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Of babies and bathwater

The new NESA Stage 4 and 5 Science syllabus is a great opportunity to critically evaluate the what, how and why of some elements in our school science programs.

Every school I have taught in has a unit for Year 7 about "scientific" drawing. We diligently teach the exact way to draw a beaker, bunsen, tripod, and gauze by following the "rules" of scientific drawing. I have seen a beautiful 8 page booklet scaffolding this skill, along with matching transparent marking overlays to ensure the student's beaker spout line is within the Goldilocks length and angle. They only get the mark if it falls within that zone.

Why? No, seriously.... why?

Visual abstracts are becoming popular in peer-reviewed scientific journals and these wonderful form of visual communication have not emerged from a development of the Year 7 drawing rules(TM) - they generally violate every rule! Closer to home, what is taught in Year 7 is even largely irrelevant in Year 9, 8, 10 (11, 12, university, beyond)! When students report on their SRP (now Depth Studies) the best method visuals bear little resemblance to these magical rules - and neither should they!

Somewhere, in a mix of pedantry and, "always been this way" we have lost the underlying purpose of what we are teaching.

From textbooks to worksheets, the focus is on the magical rules which apply is in this tiny, artificial bubble of "science drawing skills".

Some teachers I have spoken with push back (sometimes firmly) against my "heretical" questioning - and I get how much of a sacred activity this is. Maybe, though, it's a chance for us to model that critical thinking we want to instil in our students.


However, before we all throw out the baby with a carefully measured amount of bathwater, maybe we can rediscover the purpose, reverse engineer the big picture, track back to The Why?

What modern scientific visual abstracts, circuit diagrams, chemical reactions and notations, (the list goes on) have in common seems to be this: highlighting the germane while diminishing the unnecessary details. Now that IS a skill worth teaching- that ability to judge the most relevant aspects to your message and ignore the irrelevant. To communicate your central message, visually, with as few elements as possible so that your audience can quickly understand. Think about a circuit diagram compared to a photo of wires, a switch and bulb. All those irrelevant details like the actual path the wires take, their colour, length, the shape and branding on the bulb - all this is reduced to the essential message (how things are electrically connected) framed in a paradigm (the hypothetical constructs in Ohm's laws) and from that make predictions of behaviour. Or consider a food web - the purpose is to consider an ecosystem through the paradigm of energy and through that comprehend and predict interactions which text alone would have obscured.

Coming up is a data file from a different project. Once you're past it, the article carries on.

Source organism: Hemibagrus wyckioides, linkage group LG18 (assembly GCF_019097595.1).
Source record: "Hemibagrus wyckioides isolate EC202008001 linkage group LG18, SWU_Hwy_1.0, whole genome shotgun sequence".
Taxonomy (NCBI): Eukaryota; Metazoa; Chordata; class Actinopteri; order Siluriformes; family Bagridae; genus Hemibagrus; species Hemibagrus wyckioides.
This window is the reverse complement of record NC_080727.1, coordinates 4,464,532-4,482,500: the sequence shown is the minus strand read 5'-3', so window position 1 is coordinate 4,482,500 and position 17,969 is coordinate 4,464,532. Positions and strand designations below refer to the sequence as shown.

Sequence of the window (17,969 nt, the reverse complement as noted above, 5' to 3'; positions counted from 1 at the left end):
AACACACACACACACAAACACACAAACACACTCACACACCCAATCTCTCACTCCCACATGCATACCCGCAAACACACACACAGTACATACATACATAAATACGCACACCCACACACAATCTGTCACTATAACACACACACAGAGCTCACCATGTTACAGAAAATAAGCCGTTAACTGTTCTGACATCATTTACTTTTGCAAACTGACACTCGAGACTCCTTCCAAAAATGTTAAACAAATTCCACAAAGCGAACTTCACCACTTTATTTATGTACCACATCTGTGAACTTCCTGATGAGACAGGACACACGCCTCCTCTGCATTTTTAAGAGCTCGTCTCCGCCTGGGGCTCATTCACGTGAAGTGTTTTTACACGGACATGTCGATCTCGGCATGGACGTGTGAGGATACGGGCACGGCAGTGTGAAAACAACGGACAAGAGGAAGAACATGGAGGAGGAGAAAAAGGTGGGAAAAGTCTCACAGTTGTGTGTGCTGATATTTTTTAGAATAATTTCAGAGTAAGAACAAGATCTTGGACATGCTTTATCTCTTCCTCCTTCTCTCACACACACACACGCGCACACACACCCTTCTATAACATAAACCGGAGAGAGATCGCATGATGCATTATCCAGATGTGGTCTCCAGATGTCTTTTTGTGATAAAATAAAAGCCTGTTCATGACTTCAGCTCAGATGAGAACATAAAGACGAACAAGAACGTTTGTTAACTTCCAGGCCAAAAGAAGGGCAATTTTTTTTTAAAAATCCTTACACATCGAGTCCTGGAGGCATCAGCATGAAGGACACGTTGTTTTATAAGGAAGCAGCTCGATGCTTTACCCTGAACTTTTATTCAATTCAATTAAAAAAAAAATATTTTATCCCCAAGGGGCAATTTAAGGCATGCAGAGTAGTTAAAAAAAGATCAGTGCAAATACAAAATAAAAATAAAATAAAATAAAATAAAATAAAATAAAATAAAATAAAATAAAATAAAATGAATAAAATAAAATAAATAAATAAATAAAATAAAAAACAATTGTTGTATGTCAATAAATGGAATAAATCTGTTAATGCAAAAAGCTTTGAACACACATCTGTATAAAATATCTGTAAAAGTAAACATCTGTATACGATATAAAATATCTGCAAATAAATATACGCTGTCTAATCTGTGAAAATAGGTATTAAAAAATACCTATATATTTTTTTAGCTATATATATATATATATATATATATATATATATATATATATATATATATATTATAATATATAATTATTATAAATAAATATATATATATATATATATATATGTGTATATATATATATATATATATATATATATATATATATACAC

Great scientific visuals:

  • Have a clearly defined purpose (the message)

  • Are framed within a scientific paradigm.

  • Creatively reduce the essentials to the simplest iconic representations, excluding non essentials

  • Avoid ambiguity and/or highlight key aspects relevant to the message with elements like labels, etc.

How would you refine the above list?

Students learn best in concrete contexts, especially at this age where abstract reasoning is still emerging. We can do this, though, without reducing it to a farcical exercise- instead making clear the trees are part of the forest. By highlighting the principles and championing creative ways to achieve them, we can replace rules with purpose. Doing that boosts student autonomy, which itself brings rewards worth reaping.

Let's invite our students to evaluate novel visual communications against the core principles and worry less about whether the boss-head on their tripod matches the legally accepted rendition.


And later when we introduce chemical formulae, Indigenous science-in-art, Lewis-dots, circuit diagrams, etc, make sure we link them back to the core principles. Let's give students rich and authentic ways for them to develop and demonstrate their emerging ability to refine the pertinent from the dross using that vital literacy of scientific visual literacy.

Better yet, how about mapping this core skill across the compulsory science years so it is explicit for our students and teachers. Then we have a chance of nurturing a skill that will enrich and empower them - not just in later science but on any journey their life takes. So yes, I will continue to teach my Yr7 how to draw a beaker (especially when it is on the test they have to pass) but the framing, and the WHY, make all the difference.


What else needs the scrutiny as we prepare for the new Science Syllabus?




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